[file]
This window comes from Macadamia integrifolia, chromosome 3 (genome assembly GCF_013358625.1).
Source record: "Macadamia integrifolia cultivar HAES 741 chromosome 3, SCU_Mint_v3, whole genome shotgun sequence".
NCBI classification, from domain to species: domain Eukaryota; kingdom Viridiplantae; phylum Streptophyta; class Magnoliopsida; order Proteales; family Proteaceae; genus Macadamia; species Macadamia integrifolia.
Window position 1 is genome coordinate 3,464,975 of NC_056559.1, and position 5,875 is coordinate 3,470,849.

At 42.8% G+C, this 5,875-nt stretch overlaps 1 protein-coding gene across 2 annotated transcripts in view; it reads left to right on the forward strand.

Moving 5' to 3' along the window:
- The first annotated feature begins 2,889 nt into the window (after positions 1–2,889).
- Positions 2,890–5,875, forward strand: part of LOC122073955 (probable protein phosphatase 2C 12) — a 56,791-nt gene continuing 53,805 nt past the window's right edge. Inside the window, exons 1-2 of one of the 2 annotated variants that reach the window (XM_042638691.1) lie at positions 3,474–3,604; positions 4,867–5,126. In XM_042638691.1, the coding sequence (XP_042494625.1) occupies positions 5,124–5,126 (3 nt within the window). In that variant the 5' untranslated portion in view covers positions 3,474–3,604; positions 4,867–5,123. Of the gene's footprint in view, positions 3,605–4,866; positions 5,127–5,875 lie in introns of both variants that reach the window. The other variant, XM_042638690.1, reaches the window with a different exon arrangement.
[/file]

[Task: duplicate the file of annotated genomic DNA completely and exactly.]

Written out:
This window comes from Macadamia integrifolia, chromosome 3 (genome assembly GCF_013358625.1).
Source record: "Macadamia integrifolia cultivar HAES 741 chromosome 3, SCU_Mint_v3, whole genome shotgun sequence".
NCBI classification, from domain to species: domain Eukaryota; kingdom Viridiplantae; phylum Streptophyta; class Magnoliopsida; order Proteales; family Proteaceae; genus Macadamia; species Macadamia integrifolia.
Window position 1 is genome coordinate 3,464,975 of NC_056559.1, and position 5,875 is coordinate 3,470,849.

At 42.8% G+C, this 5,875-nt stretch overlaps 1 protein-coding gene across 2 annotated transcripts in view; it reads left to right on the forward strand.

Moving 5' to 3' along the window:
- The first annotated feature begins 2,889 nt into the window (after positions 1–2,889).
- Positions 2,890–5,875, forward strand: part of LOC122073955 (probable protein phosphatase 2C 12) — a 56,791-nt gene continuing 53,805 nt past the window's right edge. Inside the window, exons 1-2 of one of the 2 annotated variants that reach the window (XM_042638691.1) lie at positions 3,474–3,604; positions 4,867–5,126. In XM_042638691.1, the coding sequence (XP_042494625.1) occupies positions 5,124–5,126 (3 nt within the window). In that variant the 5' untranslated portion in view covers positions 3,474–3,604; positions 4,867–5,123. Of the gene's footprint in view, positions 3,605–4,866; positions 5,127–5,875 lie in introns of both variants that reach the window. The other variant, XM_042638690.1, reaches the window with a different exon arrangement.